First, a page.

I left all the ordering to my colleague and why not, the dishes kept coming, each one of them a delight.

Get there early though – we did, and nabbed the last two seats at the counter.  An hour later there was a queue outside the door, and Liverpool street is not a very nice place to stand.

Makoto Sushi Bar
19 Liverpool Street (World Tower, corner Liverpool and Pitt)
Tel: (02) 9283 6767

Mon to Fri 11:30am – 2:30pm
Sat to Sun Noon – 3pm
Mon to Sun 5:30pm – 10pm

Bathers’ Pavilion Cafe

Picture perfect morning at Bathers’ Pavilion Cafe

It’s really very difficult to beat a perfect day in Sydney in Autumn or Spring. The weather just makes everything look like it’s been colour enhanced with its azure blue skies and there’s a breeze that gives a hint of cool respite from the sun.

This morning was one of those perfect days and we decided to take advantage of it and grab breakfast down at the Bathers’ Pavilion Cafe at Balmoral Beach.

Mid-way through my breakfast fry-up – scrambled eggs on toast with bacon, sausage, portabello mushroom, roasted tomato and potato rosti

Bathers’ is a Sydney institution – one of those iconic restaurants that have been around for as long as I can remember, making indoor beachside dining even more sunny than outside.  In addition to the spectacular views this place has, the rest of the dining experience is just spot on, starting from the friendly and efficient staff who are ever attentive and seem to magically appear when you are ready to order, but you never noticed prior to that moment.  It’s also comforting to know that it’s also had the same chef for the last 12 years, with chef/owner Serge Dansereau still at the helm.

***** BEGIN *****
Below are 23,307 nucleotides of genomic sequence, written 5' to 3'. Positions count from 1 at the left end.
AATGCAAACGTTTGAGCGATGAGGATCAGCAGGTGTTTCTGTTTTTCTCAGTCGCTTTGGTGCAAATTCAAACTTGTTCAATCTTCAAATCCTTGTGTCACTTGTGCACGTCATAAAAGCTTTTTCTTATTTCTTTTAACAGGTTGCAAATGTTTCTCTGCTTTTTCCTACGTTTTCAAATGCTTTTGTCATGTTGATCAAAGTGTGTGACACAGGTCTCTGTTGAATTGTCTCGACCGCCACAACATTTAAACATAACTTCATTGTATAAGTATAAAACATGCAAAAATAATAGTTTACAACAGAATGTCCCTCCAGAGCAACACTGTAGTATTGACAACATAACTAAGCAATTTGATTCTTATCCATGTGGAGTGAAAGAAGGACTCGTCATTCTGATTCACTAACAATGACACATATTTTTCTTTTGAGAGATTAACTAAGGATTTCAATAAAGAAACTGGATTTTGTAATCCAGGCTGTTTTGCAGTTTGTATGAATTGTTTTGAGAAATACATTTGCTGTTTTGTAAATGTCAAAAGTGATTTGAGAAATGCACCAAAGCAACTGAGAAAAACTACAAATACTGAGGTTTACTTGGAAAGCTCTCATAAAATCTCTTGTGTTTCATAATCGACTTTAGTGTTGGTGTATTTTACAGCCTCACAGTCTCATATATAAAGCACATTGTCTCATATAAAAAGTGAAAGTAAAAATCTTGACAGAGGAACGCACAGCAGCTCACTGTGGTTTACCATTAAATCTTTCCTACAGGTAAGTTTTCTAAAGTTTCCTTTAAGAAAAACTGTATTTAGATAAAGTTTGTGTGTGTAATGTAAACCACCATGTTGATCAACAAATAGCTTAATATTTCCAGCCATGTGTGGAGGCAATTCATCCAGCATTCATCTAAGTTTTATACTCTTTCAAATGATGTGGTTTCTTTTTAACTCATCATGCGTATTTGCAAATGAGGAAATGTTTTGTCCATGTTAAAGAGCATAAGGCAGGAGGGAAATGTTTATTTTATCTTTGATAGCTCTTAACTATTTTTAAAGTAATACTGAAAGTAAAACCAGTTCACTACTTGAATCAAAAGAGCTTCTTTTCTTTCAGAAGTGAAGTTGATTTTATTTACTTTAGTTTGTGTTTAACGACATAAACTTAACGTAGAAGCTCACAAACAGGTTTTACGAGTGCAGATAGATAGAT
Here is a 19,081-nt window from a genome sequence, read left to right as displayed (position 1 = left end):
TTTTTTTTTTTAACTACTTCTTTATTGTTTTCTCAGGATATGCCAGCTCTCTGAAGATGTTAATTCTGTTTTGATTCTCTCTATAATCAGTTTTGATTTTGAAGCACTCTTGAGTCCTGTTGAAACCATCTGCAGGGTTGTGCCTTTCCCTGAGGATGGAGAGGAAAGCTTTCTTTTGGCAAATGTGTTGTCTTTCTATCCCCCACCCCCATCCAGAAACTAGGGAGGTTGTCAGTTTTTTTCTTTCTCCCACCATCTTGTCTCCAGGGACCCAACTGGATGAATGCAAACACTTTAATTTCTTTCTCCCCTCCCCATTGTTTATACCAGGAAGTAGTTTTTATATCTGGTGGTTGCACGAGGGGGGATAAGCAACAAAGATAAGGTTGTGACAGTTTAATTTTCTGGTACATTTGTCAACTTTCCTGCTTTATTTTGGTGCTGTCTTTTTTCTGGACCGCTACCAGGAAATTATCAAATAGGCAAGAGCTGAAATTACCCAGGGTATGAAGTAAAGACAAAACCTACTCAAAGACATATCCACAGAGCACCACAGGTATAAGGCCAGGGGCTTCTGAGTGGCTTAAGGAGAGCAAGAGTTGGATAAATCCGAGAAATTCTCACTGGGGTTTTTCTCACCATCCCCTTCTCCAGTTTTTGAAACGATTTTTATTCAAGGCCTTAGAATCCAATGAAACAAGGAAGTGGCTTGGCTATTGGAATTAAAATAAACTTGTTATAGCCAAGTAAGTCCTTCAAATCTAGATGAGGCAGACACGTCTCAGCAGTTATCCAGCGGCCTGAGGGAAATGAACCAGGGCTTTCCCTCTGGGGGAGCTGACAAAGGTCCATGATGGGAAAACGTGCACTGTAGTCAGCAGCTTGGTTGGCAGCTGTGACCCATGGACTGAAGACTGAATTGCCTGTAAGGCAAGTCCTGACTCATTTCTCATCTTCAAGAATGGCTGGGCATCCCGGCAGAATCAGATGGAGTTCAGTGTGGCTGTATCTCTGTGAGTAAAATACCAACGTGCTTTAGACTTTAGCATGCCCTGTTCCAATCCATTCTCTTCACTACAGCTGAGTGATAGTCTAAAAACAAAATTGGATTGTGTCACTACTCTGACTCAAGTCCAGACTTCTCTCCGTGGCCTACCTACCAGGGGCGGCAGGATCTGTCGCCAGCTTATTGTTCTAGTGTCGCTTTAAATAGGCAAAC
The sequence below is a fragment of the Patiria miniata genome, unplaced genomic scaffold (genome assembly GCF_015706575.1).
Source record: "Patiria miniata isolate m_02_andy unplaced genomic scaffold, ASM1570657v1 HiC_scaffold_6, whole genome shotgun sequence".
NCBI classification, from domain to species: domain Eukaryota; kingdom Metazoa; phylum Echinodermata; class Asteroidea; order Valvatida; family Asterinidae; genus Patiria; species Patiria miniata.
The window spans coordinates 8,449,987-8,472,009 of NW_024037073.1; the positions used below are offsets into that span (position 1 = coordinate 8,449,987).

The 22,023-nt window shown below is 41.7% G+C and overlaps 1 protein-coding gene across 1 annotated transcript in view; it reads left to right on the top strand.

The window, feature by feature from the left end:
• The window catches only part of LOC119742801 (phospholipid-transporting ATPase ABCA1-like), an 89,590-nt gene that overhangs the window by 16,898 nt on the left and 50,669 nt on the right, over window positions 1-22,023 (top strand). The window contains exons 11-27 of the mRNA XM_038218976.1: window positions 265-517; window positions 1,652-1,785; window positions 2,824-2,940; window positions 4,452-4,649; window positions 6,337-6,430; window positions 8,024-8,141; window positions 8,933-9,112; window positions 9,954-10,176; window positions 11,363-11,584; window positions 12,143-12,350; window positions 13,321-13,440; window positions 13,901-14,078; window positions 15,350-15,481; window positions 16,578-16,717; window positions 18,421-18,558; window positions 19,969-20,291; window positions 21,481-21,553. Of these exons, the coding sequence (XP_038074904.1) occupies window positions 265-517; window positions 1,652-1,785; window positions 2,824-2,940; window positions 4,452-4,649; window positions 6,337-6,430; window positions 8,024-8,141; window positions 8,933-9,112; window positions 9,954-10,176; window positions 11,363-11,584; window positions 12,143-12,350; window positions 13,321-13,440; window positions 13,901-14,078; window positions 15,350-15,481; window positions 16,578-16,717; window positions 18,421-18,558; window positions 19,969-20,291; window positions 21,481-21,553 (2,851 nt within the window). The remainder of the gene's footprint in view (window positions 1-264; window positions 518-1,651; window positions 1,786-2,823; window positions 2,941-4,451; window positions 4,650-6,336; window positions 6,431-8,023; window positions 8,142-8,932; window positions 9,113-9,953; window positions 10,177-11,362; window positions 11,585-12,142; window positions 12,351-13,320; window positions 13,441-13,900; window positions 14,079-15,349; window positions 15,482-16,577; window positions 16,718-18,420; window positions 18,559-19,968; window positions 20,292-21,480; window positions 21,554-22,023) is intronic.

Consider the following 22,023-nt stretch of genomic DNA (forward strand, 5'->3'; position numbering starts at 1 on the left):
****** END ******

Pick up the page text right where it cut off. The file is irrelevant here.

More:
I stuck to my standard big breakfast – scrambled eggs on toast with roasted tomatoes, bacon, pork sausage, portabello mushroom and potato rosti.  It turned up shortly after I ordered, the eggs perfectly cooked juuust on the right side of runny, the bacon cooked to salty perfection – it all looked so appealing that I immediately tucked into the food before I remembered to take a photo.

Blueberry pancakes

My sister ordered the blueberry pancakes.  I had buttermilk pancakes from Pancakes at the Rocks earlier this week, and found them very doughy and not at all what I remembered.  The ones at Bathers’, on the other hand, were amazingly light and fluffy, not too sweet, with fresh blueberries cooked into the pancake like little treats with each mouthful.

A stroll along the beach after makes for an absolutely perfect Sydney morning.

Bathers’ Pavilion Cafe
4 The Esplanade, Balmoral, Sydney
Tel: (612) 9969 5050

Friendship Attics – strange name, great place for a special birthday

Steamed egg in tomato

Cantonese restaurants are everywhere in Sydney.  And the standard of most of them are pretty damn good.  So what is it that makes one more of a favourite for me than others ?